Liebowitz Social Anxiety Scale

Evaluates social phobia by rating anxiety and avoidance in a range of social interaction and performance situations.

Refer to the text below the calculator for more information about the self-report instrument and its interpretation.


The Liebowitz Social Anxiety Scale (LSAS) is a self-report assessment of social phobia that focuses on a range of social interaction and performance situations. Each of the 24 items are evaluated on two Likert scales, one for Anxiety and one for Avoidance behaviours.


LSAS Score Interpretation
0 - 29 No social anxiety
30 - 49 Mild social anxiety
50 - 64 Moderate social anxiety
65 - 79 Marked social anxiety
80 - 95 Severe social anxiety
> 95 Very severe social anxiety

Instruction: For each of the following statements, please select the point on the scale that you feel is most appropriate in describing the anxiety and avoidance behaviors.

1Using a telephone in public
2Participating in a small group activity
3Eating in public
4Drinking with others
5Talking to someone in authority
6Acting, performing, or speaking in front of an audience
7Going to a party
8Working while being observed
9Writing while being observed
10Calling someone you don't know very well
11Talking face to face with someone you don't know very well
12Meeting strangers
13Urinating in a public bathroom
14Entering a room when others are already seated
15Being the center of attention
16Speaking up at a meeting
17Taking a test of your ability, skill, or knowledge
18Expressing disagreement or disapproval to someone you don't know very well
19Looking someone who you don't know very well straight in the eyes
20Giving a prepared oral talk to a group
21Trying to make someone's acquaintance for the purpose of a romantic/sexual relationship
22Returning goods to a store for a refund
23Giving a party
24Resisting a high pressure sales person
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Liebowitz Social Anxiety Scale Explained

The Liebowitz Social Anxiety Scale (LSAS) is an assessment of social phobia that focuses on a range of social interaction and performance situations, developed by Dr. Michael R Liebowitz. Each of the 24 items are evaluated on two Likert scales, one for Anxiety and one for Avoidance behaviours.

The anxiety subscale asks how anxious or fearful the subject feels in that particular situation.

  • None = 0
  • Mild = 1
  • Moderate = 2
  • Severe = 3

The avoidance subscale asks how often the subject avoids the situation.

  • Never = 0
  • Occasionally (1-33% of the time) = 1
  • Often (33-67% of the time) = 2
  • Usually (67-100% of the time) = 3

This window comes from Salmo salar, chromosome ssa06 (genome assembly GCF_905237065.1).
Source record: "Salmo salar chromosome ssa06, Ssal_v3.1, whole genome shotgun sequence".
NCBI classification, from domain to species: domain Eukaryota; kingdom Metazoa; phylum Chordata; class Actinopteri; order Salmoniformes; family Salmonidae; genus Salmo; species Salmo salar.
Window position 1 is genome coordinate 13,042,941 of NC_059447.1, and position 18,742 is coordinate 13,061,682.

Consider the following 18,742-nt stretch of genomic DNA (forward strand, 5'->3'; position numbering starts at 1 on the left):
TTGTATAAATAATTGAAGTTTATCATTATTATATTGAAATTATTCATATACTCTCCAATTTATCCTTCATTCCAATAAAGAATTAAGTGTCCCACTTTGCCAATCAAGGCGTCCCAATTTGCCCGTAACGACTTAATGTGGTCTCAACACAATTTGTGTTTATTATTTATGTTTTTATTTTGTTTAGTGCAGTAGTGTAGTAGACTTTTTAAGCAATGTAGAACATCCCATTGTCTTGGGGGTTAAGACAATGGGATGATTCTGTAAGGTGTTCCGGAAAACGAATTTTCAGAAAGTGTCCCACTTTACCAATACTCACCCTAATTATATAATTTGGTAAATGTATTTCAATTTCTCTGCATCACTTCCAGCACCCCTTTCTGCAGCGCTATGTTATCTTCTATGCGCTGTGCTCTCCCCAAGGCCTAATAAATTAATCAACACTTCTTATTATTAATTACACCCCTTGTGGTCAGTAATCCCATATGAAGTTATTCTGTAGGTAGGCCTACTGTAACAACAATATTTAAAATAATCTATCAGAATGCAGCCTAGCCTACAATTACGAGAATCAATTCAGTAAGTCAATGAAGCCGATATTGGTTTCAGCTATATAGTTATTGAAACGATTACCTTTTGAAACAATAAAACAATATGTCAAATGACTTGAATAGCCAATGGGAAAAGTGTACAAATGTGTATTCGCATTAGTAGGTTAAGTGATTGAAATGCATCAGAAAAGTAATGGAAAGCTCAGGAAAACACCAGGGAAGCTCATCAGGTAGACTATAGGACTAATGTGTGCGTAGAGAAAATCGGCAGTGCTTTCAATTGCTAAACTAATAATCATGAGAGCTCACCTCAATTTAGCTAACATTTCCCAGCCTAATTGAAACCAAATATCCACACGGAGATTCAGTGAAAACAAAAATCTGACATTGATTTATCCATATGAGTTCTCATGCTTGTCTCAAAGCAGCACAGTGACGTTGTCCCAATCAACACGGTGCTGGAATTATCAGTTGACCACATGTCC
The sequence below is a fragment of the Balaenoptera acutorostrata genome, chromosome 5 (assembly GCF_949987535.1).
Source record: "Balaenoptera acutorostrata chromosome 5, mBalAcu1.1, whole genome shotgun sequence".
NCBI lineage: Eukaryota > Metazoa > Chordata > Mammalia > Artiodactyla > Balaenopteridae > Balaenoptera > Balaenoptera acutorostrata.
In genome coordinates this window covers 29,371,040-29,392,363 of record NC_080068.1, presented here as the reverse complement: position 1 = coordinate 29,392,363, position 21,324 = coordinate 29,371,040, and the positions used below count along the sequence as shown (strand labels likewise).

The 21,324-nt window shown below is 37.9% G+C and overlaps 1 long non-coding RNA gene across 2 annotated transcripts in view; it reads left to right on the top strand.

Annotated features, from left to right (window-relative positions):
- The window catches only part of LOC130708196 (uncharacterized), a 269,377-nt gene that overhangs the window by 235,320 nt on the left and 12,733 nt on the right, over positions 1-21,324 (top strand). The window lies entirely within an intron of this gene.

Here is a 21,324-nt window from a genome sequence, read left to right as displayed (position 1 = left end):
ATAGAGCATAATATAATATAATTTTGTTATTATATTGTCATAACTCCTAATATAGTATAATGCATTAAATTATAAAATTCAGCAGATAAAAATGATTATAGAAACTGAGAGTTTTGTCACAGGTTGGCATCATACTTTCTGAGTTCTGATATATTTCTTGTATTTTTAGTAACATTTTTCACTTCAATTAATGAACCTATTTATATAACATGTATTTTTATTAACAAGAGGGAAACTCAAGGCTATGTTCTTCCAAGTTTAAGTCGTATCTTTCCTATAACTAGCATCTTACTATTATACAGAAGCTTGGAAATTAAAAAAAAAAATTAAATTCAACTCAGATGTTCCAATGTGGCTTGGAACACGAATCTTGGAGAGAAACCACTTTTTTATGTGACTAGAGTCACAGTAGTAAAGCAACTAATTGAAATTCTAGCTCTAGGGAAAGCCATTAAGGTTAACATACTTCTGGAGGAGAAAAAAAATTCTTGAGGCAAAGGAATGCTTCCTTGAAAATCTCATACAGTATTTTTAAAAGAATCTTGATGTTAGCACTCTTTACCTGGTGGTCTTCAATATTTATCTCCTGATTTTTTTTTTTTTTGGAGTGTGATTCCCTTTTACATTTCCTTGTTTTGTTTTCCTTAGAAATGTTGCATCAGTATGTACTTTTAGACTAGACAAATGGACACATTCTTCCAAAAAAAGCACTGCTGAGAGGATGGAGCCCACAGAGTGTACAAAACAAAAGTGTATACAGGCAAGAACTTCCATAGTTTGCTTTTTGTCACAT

The global score totals anxiety and avoidance for all 24 items and is interpreted as follows:

LSAS score Interpretation
0 - 29 No social anxiety
30 - 49 Mild social anxiety
50 - 64 Moderate social anxiety
65 - 79 Marked social anxiety
80 - 95 Severe social anxiety
> 95 Very severe social anxiety

The LSAS focuses on the way that social phobia plays a role in the life of the respondent, in a variety of situations. The respondent is asked to relate to their behaviour in the past week.

The original scale was developed as a clinician-rated measure, where the administrator describes each situation to the respondent and asks them to rate their fear and avoidance. The clinician may then adjust the initial response based upon clinical judgment. Currently, the scale is more often used as patient-rated, for quicker and less costly administration.

If the respondent does not ordinarily experience a particular situation, they should be advised to imagine the situation and rate the degree they would fear the hypothetical situation and how often they think they would tend to avoid it.

The scale has a wide range of uses, from the general public concerned that they may be experiencing signs of a disorder (with the caveat that they should then ask for professional advice) to clinical settings and research studies.

Whilst the LSAS was found by several studies to be an effective and cost-efficient way to identify people with social anxiety (excellent internal consistency or reliability), clinical diagnosis of SAD must be based on an assessment by a trained mental health professional.

Rytwinski et al. found that the self-report version of the scale can be used in screening individuals for social anxiety disorder, with a cut-off score of 30 accurately identifying 90% of the individuals with SAD.

Heimberg et al. found that the scale is sensitive to change so may be used alongside treatment with psychotropic medication to monitor changes in social anxiety and treatment success.

 

References

Original reference

Liebowitz MR. Social phobia. Modern Problems in Pharmacopsychiatry. 1987.

Other references

Fresco DM. The Liebowitz Social Anxiety Scale: A comparison of the psychometric properties of self-report and clinician-administered formats. Psychological Medicine. 2001; 31(6):1025-35.

Rytwinski NK, Fresco DM, Heimberg RG, et al. Screening for social anxiety disorder with the self-report version of the Liebowitz Social Anxiety Scale. Depress Anxiety. 2009; 26(1):34-38.

Heimberg RG, Horner KJ, Juster HR, et al. Psychometric properties of the Liebowitz Social Anxiety Scale. Psychol Med. 1999; 29(1):199-212.


Specialty: Psychiatry

Year Of Study: 1987

Abbreviation: LSAS

Article By: Denise Nedea

Published On: July 8, 2020

Last Checked: July 8, 2020

Next Review: July 8, 2025